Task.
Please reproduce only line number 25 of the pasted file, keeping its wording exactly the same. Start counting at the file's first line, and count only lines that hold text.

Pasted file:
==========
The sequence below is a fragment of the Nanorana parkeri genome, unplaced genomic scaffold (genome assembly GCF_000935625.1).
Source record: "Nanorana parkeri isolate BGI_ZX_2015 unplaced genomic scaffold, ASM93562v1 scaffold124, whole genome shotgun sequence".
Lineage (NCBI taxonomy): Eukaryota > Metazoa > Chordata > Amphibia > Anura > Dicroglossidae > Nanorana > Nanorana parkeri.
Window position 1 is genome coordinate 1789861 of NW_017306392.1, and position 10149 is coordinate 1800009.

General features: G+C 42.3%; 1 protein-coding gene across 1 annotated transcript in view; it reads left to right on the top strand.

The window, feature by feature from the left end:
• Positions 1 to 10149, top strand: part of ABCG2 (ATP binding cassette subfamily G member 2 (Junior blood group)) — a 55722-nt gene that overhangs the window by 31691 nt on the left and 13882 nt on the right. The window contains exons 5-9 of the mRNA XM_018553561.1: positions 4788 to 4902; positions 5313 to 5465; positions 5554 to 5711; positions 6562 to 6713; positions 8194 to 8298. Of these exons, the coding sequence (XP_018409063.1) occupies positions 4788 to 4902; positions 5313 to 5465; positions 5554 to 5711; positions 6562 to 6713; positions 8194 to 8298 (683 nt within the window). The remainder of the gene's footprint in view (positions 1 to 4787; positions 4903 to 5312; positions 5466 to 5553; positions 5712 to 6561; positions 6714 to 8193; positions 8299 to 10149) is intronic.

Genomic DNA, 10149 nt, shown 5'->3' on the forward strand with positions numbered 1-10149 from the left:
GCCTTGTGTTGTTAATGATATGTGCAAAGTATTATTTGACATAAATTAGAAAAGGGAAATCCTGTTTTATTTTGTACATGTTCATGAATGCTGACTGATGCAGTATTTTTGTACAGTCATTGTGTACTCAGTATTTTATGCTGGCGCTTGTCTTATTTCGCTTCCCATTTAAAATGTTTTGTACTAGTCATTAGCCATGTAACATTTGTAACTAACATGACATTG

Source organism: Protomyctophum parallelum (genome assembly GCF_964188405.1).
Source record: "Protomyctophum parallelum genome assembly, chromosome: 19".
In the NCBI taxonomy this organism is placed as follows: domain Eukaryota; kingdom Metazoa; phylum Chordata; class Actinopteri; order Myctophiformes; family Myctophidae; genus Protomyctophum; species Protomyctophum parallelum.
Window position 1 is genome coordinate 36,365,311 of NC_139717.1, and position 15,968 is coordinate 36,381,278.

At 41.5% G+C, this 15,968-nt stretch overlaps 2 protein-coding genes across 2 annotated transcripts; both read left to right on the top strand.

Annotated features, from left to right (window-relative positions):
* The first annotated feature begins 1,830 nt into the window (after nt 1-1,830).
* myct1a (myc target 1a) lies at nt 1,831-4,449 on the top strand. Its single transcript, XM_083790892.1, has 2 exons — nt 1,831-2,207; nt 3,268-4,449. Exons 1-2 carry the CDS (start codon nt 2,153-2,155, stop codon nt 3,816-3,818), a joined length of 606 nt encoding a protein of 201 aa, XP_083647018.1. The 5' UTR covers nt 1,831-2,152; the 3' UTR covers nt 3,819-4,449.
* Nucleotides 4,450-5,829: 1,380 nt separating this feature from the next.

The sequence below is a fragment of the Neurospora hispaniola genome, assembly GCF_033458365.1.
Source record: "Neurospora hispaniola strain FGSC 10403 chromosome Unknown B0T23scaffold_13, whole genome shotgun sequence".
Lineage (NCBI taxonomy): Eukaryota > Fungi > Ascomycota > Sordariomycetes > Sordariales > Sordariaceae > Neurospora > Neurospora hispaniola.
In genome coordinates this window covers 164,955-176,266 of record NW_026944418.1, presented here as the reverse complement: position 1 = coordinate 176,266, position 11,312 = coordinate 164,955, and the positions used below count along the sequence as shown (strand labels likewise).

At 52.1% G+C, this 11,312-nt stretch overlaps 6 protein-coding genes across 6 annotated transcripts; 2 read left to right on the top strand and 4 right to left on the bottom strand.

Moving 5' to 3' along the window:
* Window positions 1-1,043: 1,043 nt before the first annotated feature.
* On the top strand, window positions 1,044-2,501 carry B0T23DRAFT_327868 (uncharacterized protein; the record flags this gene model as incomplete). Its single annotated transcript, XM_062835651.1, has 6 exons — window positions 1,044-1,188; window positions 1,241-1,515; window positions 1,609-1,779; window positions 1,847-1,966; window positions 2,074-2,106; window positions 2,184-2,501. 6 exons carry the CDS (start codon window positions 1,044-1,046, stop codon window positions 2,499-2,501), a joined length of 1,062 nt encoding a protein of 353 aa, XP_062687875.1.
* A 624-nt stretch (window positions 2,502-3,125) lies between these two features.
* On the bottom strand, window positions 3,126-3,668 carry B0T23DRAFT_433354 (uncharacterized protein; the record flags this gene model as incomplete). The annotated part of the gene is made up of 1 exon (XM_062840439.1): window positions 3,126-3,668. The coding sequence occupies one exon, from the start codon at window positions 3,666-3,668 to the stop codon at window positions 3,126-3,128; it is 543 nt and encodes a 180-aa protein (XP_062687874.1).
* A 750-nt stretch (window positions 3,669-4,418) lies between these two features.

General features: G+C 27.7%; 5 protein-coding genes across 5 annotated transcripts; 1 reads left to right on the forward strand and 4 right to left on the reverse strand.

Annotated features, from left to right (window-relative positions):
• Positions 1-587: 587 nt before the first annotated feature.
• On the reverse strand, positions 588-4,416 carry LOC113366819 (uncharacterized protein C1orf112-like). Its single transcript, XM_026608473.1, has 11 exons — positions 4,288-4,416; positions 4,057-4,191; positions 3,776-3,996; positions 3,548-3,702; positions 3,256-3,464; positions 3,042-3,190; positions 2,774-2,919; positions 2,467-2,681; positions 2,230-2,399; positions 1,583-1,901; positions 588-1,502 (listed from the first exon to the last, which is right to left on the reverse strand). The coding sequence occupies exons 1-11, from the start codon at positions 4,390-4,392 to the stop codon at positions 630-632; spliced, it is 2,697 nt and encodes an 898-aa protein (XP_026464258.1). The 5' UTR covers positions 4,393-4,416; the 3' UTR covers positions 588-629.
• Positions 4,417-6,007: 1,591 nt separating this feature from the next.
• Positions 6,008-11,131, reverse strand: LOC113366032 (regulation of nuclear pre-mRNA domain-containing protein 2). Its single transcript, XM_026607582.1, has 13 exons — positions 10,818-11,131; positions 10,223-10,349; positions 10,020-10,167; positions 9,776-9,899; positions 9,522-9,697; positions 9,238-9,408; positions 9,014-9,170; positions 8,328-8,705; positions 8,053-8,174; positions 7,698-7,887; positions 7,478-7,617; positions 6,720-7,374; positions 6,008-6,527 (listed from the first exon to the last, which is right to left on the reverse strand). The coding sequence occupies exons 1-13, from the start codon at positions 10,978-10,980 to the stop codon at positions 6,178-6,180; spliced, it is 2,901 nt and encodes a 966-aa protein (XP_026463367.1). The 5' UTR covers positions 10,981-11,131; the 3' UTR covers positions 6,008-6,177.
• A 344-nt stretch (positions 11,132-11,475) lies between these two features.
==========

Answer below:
* Window positions 1-1,043: 1,043 nt before the first annotated feature.